3 Simple Productivity Tools for You to Revisit

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Productivity has always been an important challenge among people to keep motivated and content. Several successful people do claim that keeping themselves productive every day help them stay confident and updated. There are many tools and techniques you would have come across to ease your tasks and save time. 

To make your tasks efficient and effective simultaneously, it is important to adapt to the right productivity tools. Though we are technologically advanced in many perspectives and we do have advanced tools available on our PCs and smartphones to track our tasks, some of the fundamental tools can be no replacement.

It is often noticed that these tools are underrated for day to day tasks management and might sound silly. The real power of these simple tools doesn't lee in its peripheral phase but in the deep layers which can be unleashed only by the sustained usage. 

Below are three such productivity tools or principles which you all would have often heard and may have used too. However, consistent usage of these simple tools has a high outcome and can transform you as productive as you can. 

1. Checklists

I believe the moment you read the word "Checklist", the majority of you would have already lifted their eyebrows thinking "is this what you were boasting about?". The checklist does deserve it. The above statement is said because its influence on productivity is commendable.

An author and surgeon named Atul Gawande who devised a checklist for the operation theatre to ensure all pre-operative procedures is the first widespread popular usage of the checklist. Implementation in the OTs which showed positive results in the patient outcome added its value.

Now you might be wondering how you can make full use of a checklist like how thousands of hospitals are making their OTs productive. Certainly, there is no rocket science that any person needs to master to use a checklist. Just list down your requirements and then strike them off. 

The simplicity of this tool can often make you feel it's less useful, but checklists are amazing tools to accomplish any tasks. It can be your cue for travel essentials, your day to day activities and duties, your project steps and whatnot.

My simple recommendation to use checklists for planning daily activities is to follow the three-point rule. It is nothing but to ensure that your checklist has exactly three checkpoints.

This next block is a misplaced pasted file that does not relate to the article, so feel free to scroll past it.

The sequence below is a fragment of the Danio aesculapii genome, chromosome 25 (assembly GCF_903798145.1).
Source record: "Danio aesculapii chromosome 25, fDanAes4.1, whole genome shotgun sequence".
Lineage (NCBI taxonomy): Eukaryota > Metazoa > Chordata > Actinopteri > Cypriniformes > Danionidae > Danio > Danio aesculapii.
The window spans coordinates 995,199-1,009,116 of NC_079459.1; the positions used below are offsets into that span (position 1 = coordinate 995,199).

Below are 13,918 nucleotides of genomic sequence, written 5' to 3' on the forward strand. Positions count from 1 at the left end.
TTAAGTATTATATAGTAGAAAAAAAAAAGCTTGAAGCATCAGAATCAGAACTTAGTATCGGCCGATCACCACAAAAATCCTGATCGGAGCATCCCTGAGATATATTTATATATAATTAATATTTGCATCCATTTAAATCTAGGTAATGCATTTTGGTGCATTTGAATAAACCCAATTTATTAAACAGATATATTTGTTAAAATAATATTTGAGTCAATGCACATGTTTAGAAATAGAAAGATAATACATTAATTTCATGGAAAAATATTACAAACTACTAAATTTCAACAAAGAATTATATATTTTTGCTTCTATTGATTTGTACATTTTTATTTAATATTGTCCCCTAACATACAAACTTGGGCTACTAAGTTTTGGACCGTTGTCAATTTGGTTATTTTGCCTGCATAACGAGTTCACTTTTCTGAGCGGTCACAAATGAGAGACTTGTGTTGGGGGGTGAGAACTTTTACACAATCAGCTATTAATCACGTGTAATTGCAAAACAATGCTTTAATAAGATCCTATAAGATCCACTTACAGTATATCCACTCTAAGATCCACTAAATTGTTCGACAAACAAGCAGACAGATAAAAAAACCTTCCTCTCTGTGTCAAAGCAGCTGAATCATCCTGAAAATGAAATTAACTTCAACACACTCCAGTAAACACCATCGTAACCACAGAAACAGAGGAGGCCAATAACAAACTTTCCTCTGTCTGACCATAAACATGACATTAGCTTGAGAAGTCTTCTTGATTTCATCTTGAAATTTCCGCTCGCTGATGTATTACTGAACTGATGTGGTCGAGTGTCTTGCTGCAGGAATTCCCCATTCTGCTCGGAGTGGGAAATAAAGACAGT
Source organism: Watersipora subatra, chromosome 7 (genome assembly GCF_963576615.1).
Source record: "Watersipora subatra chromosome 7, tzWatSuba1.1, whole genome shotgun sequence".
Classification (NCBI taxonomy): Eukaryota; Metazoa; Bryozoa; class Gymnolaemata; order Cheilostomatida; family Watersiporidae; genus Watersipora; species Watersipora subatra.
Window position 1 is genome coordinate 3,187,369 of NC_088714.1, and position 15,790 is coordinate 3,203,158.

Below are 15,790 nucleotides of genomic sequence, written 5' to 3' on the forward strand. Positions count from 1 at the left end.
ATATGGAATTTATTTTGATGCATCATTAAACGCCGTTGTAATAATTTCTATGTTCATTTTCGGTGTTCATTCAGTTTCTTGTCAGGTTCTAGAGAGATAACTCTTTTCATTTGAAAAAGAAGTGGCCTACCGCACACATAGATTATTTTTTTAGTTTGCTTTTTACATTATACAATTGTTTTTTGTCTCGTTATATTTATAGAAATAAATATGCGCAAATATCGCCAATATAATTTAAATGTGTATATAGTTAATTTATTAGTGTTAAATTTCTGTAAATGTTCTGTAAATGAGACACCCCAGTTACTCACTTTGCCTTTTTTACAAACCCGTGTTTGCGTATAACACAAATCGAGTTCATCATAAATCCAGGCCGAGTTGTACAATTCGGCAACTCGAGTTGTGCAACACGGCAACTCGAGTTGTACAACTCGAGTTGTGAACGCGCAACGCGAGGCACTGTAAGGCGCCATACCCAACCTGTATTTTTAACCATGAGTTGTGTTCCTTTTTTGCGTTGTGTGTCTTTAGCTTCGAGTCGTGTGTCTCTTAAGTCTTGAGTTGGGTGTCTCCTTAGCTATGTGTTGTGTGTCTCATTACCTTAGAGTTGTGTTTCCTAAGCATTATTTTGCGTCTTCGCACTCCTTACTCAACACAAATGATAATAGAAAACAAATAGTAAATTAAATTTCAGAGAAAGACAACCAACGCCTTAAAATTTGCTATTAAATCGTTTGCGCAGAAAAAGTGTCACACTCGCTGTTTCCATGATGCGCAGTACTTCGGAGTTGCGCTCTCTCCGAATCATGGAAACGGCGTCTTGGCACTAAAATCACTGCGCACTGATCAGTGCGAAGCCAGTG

Say for example if you are planning your week, list down the three most important tasks you need to complete. Then revisit the checklist every day and breakdown your main tasks into three sub-tasks for that day. This way you can accomplish your desired tasks and stay productive.

2. Eisenhower Matrix

This powerful productivity tool is an exquisite tool for those who are bundled with a large number of tasks and can help them categorise their tasks in a way they can save a lot of time and avoid the urgency trap.

As the name suggests, this is a matrix with four quadrants plotted in a graph where one axis represents the importance of the task and another axis with urgency. Therefore, it is also known as important/urgent matrix.

As you may have rightly guessed, the four quadrants are namely “not important”, “important”, “not urgent” and “urgent.” You need to list down all your tasks in any one of the above quadrants to move to the next step of taking adequate action. 

This tool can be handy for multi-tasking projects and activities as we get a clear picture of when and how much time and effort you need to invest on a task to make your broader work productive.

Generally, the important and urgent tasks are recommended to do then and there, important and non-urgent tasks to schedule a time, non-important but urgent tasks to be delegated and finally to completely ignore the non-important and non-urgent tasks.

I would personally recommend you use this matrix on a whiteboard or your computer or anywhere on your workspace that can be seen easily and update it at regular periodic intervals.
3. Bullet Journaling

The final tool you can revisit is the principle of bullet journaling. Designed by Ryder Carrol who claims that using this method can help any individual achieve any tasks and organise their personal life well. 

Though the comprehensive bullet journaling needs some amount of training because of its few unique symbols and tracking methods, the beginner level can be mastered by anyone in no time.

To put it in other words, bullet journaling is sort of an extension of checklists in a very comprehensive manner having a long-term visionary. However, it also combines to-do lists, brainstorming and reminders along with your day to day activities and tasks.

As a beginner, all you need to know is a few symbols to represent your tasks' current statuses. There are many symbols and colour codes but for a beginner here are few commonly used symbolic representations for each task. However, you can design your own set of symbols too.

You begin to mark your tasks with a dot or a tiny circle like how you list contents on a checklist. Once you finish the task you need to mark an asterisk (*) on top of the dot. You may strike your entire line if the task is cancelled or convert the dot into an arrow if the task is migrated. 

This way you would exactly understand the current status of your tasks and can make yourself efficient, effective and thereby productive.


How about an Eisenhower matrix with each quadrant having a three-point Checklist with Bullet journal symbols? Practical? Think about it!

Written by – Arun S.
Edited by – Ivanova

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